Skin α-synuclein (αSynP) seeding activity may allow for a better diagnosis of synucleinopathies. These findings, from a retrospective and prospective diagnostic study, were published in JAMA Neurology.

Skin samples were collected from the abdomen (n=130: Parkinson disease [PD; n=47], neurodegenerative diseases [n=40], tauopathies [n=20], and control [n=43] cadavers) and scalp (n=30: PD [n=20] and control [n=10] cadavers) at autopsy and from the leg or posterior cervical region (n=41: PD [n=21] and control [n=20] patients) by biopsy. All diagnoses of cadavers were confirmed by neuropathological examination of brain tissue during autopsy and for living patients, were confirmed by the Movement Disorder Society Clinical Criteria for PD. Samples were analyzed by real-time quaking-induced conversion (RT-QuIC) and protein misfolding cyclic amplification (PMCA) assays and by microscopy staining.

Postmortem skin samples were obtained from patients who were 60.7% men aged 76.8 (standard deviation [SD], 10.1) years at death. Antemortem skin samples were obtained from 66% men aged 65.3 (SD, 9.2) years at biopsy.

Phosphorylated αSynP presence was first confirmed through microscopy among samples, in which activity was detected at 10-5 serially diluted PD samples. No seeding activity was observed among non-PD samples at 10-3 to 10-6 dilutions.

Continue Reading

The average maximal Thioflavin T fluorescence for abdominal skin was 82.6% (SD, 22.5%) among PD cadaver samples compared with 4.5% (SD, 0.7%) among non-PD samples (P <.001). In a blinded assay of cadaver scalp samples, PD was detected by RT-QuIC with a sensitivity of 100% (95% CI, 91%-100%) and specificity of 100% (95% CI, 87%-100%).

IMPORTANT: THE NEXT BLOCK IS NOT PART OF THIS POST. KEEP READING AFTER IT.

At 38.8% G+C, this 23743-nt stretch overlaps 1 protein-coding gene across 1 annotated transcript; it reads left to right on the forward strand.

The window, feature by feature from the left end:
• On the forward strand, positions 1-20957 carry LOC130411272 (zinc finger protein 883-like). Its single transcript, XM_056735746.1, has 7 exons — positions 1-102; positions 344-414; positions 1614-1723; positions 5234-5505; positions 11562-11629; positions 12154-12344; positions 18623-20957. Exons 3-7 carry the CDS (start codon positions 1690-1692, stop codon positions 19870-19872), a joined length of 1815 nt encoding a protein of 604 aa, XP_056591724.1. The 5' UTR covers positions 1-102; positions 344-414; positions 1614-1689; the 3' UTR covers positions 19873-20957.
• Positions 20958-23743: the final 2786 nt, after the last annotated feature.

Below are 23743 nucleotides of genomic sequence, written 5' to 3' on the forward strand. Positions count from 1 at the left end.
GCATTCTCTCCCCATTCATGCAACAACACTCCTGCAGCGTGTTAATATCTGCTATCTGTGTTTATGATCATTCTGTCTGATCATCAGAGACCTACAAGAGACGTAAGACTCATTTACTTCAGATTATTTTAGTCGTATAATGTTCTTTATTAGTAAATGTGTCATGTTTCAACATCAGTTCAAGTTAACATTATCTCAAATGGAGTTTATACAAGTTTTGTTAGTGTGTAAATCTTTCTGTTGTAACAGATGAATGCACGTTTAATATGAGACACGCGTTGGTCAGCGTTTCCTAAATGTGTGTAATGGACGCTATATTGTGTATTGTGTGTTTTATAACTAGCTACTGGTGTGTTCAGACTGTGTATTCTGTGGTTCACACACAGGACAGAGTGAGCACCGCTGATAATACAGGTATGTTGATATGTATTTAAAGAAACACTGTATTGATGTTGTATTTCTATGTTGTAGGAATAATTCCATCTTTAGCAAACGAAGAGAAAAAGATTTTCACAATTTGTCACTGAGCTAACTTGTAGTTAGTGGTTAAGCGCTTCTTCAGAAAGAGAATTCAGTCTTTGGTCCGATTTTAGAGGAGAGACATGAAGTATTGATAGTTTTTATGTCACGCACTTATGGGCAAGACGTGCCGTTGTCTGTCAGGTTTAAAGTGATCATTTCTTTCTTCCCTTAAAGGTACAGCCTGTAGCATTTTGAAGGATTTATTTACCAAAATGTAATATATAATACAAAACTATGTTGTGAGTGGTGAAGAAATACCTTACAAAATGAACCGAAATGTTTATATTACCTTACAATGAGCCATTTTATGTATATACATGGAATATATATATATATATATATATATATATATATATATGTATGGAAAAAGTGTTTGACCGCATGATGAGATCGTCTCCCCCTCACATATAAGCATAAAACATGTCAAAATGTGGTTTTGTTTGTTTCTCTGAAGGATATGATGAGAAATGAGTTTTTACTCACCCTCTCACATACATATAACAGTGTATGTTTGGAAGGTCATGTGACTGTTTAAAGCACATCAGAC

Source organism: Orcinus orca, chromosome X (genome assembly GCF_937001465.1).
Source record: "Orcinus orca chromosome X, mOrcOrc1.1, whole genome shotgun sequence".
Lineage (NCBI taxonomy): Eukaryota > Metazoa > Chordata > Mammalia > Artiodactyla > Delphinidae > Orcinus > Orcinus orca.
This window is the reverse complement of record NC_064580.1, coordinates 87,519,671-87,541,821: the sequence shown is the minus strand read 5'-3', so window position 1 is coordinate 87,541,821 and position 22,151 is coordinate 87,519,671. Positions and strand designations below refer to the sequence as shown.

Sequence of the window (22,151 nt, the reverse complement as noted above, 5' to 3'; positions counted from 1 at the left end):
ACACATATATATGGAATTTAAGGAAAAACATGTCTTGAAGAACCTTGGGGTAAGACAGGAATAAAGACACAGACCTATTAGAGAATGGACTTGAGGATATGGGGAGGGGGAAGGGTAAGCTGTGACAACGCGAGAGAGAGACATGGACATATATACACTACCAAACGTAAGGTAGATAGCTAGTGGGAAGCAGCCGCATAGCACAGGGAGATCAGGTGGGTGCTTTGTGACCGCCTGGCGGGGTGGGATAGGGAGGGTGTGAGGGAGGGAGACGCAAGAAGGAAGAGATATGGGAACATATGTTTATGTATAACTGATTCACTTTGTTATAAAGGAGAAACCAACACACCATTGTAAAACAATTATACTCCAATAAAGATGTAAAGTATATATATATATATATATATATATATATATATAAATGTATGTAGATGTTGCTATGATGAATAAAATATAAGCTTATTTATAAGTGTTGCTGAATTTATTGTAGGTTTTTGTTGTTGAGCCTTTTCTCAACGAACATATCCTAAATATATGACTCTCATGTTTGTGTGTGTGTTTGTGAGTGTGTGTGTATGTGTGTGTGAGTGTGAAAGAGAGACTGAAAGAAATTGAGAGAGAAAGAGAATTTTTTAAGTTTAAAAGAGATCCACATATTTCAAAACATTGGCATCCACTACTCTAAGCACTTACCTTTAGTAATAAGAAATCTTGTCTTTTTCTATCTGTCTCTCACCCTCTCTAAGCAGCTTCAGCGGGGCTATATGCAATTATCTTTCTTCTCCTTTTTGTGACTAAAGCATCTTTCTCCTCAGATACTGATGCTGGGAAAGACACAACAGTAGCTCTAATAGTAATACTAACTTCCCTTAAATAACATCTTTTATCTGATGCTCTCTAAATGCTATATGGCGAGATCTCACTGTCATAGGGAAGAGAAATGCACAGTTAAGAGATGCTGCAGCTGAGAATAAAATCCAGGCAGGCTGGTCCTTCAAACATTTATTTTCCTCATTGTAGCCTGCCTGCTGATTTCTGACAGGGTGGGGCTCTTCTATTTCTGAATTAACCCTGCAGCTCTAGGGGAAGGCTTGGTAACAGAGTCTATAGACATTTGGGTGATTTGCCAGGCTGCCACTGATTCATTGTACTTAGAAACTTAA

αSynP seeding activity was detected by PMCA among 83% of PD abdominal samples and 0% of the control samples; indicating an overall sensitivity of 83% (95% CI, 74%-92%) and specificity of 100% (95% CI, 84%-100%) for the PMCA assay.

Aggregated seeding activity was observed among samples from individuals with neurodegenerative diseases (multiple system atrophy and Lewy body dementia) with sensitivities of 67% (95% CI, 42%-92%) and 100% (95% CI, 94%-100%), respectively. The αSynP activity was observed among 5 of the 17 samples from cadavers with Alzheimer’s disease and none of the samples with progressive supranuclear palsy or corticobasal degeneration.

The RT-QuIC assay could differentiate between synucleinopathies from nonsynucleinopathies with an area under the receiver operating characteristic curve (AUC) of 0.9696 (95% CI, 0.9431-0.9961; P <.001).

Among samples obtained at biopsy, αSynP seeding activity could be observed in tissues obtained from the cervical sites, but leg biopsies exhibited weak activity. The maximum response of biopsied samples among patients with PD was 56.6% (SD, 19.2%) compared with 8.3% (SD, 4.4%) among control individuals (P <.001). Similarly, the PMCA assay successfully differentiated between PD and controls with an AUC of 0.9250 (95% CI, 0.8001-1.0000; P <.001).

The major limitation of this study was the imbalance of sample sizes. Further study among more individuals is needed.

This study was the first to detect evidence of αSynP aggregation seeding activity among skin samples from individuals with synucleinopathies and may be an effective biomarker for diagnoses.


Wang Z, Becker K, Donadio V, et al. Skin α-synuclein aggregation seeding activity as a novel biomarker for Parkinson disease. JAMA Neurol. 2020;e203311. doi:10.1001/jamaneurol.2020.3311.